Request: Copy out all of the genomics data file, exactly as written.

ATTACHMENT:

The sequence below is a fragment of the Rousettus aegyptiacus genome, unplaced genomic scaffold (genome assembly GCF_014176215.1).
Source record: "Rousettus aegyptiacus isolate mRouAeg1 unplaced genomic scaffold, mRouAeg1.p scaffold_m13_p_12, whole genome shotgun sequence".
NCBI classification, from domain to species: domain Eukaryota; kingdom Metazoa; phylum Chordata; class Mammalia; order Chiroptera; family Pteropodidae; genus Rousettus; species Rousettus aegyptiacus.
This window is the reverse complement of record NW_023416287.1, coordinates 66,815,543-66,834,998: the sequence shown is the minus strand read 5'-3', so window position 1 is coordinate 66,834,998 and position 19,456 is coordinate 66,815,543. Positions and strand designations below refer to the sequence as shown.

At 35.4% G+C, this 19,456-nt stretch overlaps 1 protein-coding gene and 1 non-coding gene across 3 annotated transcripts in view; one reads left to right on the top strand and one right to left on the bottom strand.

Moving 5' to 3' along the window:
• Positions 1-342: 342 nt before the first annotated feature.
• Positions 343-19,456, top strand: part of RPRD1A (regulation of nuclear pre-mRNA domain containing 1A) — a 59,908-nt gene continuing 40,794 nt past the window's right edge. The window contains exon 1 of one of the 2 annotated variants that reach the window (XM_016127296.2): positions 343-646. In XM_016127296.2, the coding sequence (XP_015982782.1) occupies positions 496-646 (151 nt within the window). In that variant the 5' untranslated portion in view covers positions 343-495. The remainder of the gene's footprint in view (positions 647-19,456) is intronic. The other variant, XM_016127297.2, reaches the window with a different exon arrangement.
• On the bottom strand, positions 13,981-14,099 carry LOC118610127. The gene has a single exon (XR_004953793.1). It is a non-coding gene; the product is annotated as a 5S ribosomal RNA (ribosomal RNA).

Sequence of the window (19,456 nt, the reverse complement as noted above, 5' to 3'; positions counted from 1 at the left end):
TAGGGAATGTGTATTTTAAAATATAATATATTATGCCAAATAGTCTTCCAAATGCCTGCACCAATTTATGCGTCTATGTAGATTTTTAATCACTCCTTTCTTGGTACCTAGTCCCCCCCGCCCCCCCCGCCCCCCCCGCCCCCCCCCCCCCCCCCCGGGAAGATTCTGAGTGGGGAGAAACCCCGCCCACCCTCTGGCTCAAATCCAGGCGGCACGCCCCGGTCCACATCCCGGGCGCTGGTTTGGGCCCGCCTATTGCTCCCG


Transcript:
The sequence below is a fragment of the Rousettus aegyptiacus genome, unplaced genomic scaffold (genome assembly GCF_014176215.1).
Source record: "Rousettus aegyptiacus isolate mRouAeg1 unplaced genomic scaffold, mRouAeg1.p scaffold_m13_p_12, whole genome shotgun sequence".
NCBI classification, from domain to species: domain Eukaryota; kingdom Metazoa; phylum Chordata; class Mammalia; order Chiroptera; family Pteropodidae; genus Rousettus; species Rousettus aegyptiacus.
This window is the reverse complement of record NW_023416287.1, coordinates 66,815,543-66,834,998: the sequence shown is the minus strand read 5'-3', so window position 1 is coordinate 66,834,998 and position 19,456 is coordinate 66,815,543. Positions and strand designations below refer to the sequence as shown.

At 35.4% G+C, this 19,456-nt stretch overlaps 1 protein-coding gene and 1 non-coding gene across 3 annotated transcripts in view; one reads left to right on the top strand and one right to left on the bottom strand.

Moving 5' to 3' along the window:
• Positions 1-342: 342 nt before the first annotated feature.
• Positions 343-19,456, top strand: part of RPRD1A (regulation of nuclear pre-mRNA domain containing 1A) — a 59,908-nt gene continuing 40,794 nt past the window's right edge. The window contains exon 1 of one of the 2 annotated variants that reach the window (XM_016127296.2): positions 343-646. In XM_016127296.2, the coding sequence (XP_015982782.1) occupies positions 496-646 (151 nt within the window). In that variant the 5' untranslated portion in view covers positions 343-495. The remainder of the gene's footprint in view (positions 647-19,456) is intronic. The other variant, XM_016127297.2, reaches the window with a different exon arrangement.
• On the bottom strand, positions 13,981-14,099 carry LOC118610127. The gene has a single exon (XR_004953793.1). It is a non-coding gene; the product is annotated as a 5S ribosomal RNA (ribosomal RNA).

Sequence of the window (19,456 nt, the reverse complement as noted above, 5' to 3'; positions counted from 1 at the left end):
TAGGGAATGTGTATTTTAAAATATAATATATTATGCCAAATAGTCTTCCAAATGCCTGCACCAATTTATGCGTCTATGTAGATTTTTAATCACTCCTTTCTTGGTACCTAGTCCCCCCCGCCCCCCCCGCCCCCCCCGCCCCCCCCCCCCCCCCCCGGGAAGATTCTGAGTGGGGAGAAACCCCGCCCACCCTCTGGCTCAAATCCAGGCGGCACGCCCCGGTCCACATCCCGGGCGCTGGTTTGGGCCCGCCTATTGCTCCCG